My kid makes me so angry! What should I do?
by Guest Author BJ Meurer, one of our trained coaches and seminar presenters
Tell me if this sounds at all familiar:
- Do you have a child who seems to go from 0 to 60 on the emotions scale in 2 seconds?
- Do you find yourself walking on eggshells hoping to just make it through the day without screaming, fighting, arguing, or a meltdown?
- Do you even find yourself contributing to the yelling and you’d like to stop but just don’t know how?
If you said yes to any of these questions, then congratulations! You’re a regular family struggling with emotions like so many other families. Anger is a common emotion in family life. While we often see kids struggling with anger, the truth is us parents often need help with this too.
So what should we do when we start feeling angry?
Anger is a Powerful and Important Emotion
“Be angry and do not sin …” Did you ever think the Bible would tell you to be angry? But that’s exactly what Paul tells the Ephesians. That said, Paul is quick to also warn them to not sin since Paul knows how powerful and dangerous anger is.
Anger itself is not a sin. It is an emotion that God designed as a signal for our hearts. Feeling happy is a signal that something enjoyable is happening. Feeling sad or disappointed is a signal that something special or meaningful was lost. Feeling angry is a signal that something is wrong or that there is a problem.
So if anger is simply a signal to our hearts, then our goal should not be to ignore, suppress, or get rid of anger. Instead, it should be to become better at listening for anger in ourselves so we hear it sooner in the process and respond more appropriately.
Listening For Anger
Listening for anger is the first of 3 essential steps in learning how to develop emotional self-control. So we need to learn our own anger cues.
How do we know when our child is feeling angry? Does he start to growl? Does she clench her teeth? Does he start to yell or bark at others? What are the signals that our child is getting angry? If we can identify these body signals in our child, we can identify them in ourselves as well.
Learning to Stop
The second essential step to managing anger better is learning to stop. Anger is a forward propelling emotion. It pushes us to act, but it rarely lets us act wisely. So we need to stop and take a break instead.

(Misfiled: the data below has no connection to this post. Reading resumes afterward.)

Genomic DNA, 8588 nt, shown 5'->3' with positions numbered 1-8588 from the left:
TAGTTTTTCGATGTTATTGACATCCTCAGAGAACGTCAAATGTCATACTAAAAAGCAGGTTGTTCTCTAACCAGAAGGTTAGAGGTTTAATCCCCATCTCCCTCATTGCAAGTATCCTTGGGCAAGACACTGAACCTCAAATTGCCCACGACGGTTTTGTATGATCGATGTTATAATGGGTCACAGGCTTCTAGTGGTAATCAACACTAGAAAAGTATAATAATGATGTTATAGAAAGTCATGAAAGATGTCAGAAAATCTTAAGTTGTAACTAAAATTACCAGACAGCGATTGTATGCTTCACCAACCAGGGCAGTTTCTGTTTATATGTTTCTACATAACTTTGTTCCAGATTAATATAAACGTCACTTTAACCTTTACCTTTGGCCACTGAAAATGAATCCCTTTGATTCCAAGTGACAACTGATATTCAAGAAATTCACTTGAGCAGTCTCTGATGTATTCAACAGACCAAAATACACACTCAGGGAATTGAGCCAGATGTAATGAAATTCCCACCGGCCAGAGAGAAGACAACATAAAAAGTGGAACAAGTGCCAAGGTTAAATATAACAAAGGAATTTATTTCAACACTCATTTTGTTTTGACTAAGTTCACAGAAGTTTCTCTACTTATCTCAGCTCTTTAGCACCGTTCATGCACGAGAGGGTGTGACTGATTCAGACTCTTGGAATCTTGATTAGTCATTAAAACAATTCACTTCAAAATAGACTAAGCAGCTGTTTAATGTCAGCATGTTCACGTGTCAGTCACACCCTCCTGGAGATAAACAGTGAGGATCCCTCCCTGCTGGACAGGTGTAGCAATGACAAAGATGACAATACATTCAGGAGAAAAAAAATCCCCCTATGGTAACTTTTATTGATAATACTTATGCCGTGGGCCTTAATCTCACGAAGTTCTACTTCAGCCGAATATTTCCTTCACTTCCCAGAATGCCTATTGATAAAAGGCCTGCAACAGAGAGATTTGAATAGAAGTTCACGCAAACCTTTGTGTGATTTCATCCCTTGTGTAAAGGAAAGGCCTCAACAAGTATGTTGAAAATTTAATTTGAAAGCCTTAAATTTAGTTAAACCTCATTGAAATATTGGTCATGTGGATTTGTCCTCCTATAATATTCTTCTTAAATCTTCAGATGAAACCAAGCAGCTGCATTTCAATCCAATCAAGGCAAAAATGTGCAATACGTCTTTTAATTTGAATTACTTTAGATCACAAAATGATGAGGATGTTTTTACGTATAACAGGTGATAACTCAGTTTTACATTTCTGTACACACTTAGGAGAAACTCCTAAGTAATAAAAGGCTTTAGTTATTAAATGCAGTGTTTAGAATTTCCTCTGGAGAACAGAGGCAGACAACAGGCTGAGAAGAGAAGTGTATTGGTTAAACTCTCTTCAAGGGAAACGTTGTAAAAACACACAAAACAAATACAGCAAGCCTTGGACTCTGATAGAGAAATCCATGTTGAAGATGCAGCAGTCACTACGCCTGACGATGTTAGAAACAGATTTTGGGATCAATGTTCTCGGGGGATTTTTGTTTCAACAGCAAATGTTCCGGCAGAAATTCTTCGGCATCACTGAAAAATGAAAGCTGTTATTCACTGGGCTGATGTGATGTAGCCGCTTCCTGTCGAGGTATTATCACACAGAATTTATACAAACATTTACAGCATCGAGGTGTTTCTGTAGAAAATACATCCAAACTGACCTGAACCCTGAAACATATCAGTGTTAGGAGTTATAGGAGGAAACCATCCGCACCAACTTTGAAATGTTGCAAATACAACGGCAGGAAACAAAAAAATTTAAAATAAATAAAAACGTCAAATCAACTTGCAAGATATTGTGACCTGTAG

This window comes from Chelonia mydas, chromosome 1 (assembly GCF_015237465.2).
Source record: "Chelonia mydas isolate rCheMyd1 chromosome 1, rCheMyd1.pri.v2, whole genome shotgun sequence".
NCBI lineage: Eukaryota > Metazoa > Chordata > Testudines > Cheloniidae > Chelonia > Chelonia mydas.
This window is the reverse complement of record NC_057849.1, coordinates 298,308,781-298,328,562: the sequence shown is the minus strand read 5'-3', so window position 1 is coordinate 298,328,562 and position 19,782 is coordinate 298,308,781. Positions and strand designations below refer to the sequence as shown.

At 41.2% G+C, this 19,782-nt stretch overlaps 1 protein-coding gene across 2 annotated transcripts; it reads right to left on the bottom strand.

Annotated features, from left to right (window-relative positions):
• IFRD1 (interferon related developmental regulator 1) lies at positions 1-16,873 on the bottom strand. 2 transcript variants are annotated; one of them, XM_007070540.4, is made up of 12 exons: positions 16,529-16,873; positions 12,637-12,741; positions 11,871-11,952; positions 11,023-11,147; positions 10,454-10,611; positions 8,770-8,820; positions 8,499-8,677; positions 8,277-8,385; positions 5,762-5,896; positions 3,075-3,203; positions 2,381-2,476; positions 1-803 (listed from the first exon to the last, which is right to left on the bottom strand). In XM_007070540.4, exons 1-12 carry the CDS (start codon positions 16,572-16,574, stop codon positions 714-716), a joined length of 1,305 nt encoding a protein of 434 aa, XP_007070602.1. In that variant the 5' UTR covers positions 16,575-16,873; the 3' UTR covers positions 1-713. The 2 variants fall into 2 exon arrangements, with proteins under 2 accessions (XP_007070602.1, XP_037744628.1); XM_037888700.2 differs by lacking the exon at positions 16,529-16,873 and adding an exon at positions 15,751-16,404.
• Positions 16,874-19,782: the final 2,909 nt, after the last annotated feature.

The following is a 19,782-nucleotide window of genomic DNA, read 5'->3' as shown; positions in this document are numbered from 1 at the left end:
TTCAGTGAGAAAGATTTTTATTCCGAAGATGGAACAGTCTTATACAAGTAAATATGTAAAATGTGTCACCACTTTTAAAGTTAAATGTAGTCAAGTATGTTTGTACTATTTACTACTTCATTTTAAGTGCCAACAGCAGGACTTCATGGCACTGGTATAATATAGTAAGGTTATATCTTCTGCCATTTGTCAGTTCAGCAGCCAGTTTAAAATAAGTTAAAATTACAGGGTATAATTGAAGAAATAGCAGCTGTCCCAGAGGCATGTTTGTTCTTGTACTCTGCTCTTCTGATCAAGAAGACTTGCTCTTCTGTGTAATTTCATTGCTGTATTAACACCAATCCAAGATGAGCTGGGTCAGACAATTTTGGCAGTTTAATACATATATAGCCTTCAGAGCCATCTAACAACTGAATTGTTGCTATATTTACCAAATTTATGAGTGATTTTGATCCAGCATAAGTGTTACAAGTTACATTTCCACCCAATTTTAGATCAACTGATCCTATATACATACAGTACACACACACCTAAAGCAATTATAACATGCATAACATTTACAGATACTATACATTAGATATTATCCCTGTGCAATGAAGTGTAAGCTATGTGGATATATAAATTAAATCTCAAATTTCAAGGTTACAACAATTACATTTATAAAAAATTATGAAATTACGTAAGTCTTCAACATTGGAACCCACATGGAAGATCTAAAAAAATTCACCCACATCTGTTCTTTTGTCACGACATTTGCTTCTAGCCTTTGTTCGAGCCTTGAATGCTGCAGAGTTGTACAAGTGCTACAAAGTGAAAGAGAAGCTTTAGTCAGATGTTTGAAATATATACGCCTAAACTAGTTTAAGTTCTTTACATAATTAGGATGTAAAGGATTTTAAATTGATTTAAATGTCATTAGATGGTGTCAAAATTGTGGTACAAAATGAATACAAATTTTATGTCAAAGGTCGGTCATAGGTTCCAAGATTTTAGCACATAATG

We need to develop a plan for ourselves. That could be sitting on the couch, sitting on the edge of our bed, going on a quick walk, etc. When we have a plan in advance, we are more likely to respond to our children’s misbehaviors calmly by using our plan than when we just wing it and hope we don’t react with anger.
One mom I worked with who struggled with anger told me she found great success in saying to her child, “I love you enough to go take a break. I’ll see you soon” and then disappearing to her bedroom for a little while. What I loved about what she said is that she modeled for her child that it is an act of love to take a break, have a change of heart, and return with a new plan. This is the essence of what we want to develop in our kids.
Moving Forward with a Better Plan
Now while you’re taking a break, you need to make a plan. Start by asking yourself:
- What was going on that I started feeling angry?
- Why was that wrong?
- What would be a better way for my child to move forward? How can I help him/her learn this?
- How could I respond next time my child struggles with this?
For example, sometimes a child’s rude or argumentative response makes us feel disrespected. At that moment anger tells us that our child needs to respond better. He may even need us to model for him the right response. But yelling at that child isn’t going to bring about the heart change we want to see. We need to make a better plan for how to respond to the situation.
The more we take time to make better plans, the more we will find ourselves using those plans in the future without needing that break we were taking before. That’s when we start seeing heart change.
If you’d like some more help, grab your free copy of a resource I created entitled Helping Your Child with Anger and Other Big Emotions. It’s packed with practical parenting tools and strategies to help your child and you do better at conquering big emotions like anger. Here’s the best part. Every tool in the printable has a link to a video where I show you exactly how to start using that tool. So go ahead and grab your copy today.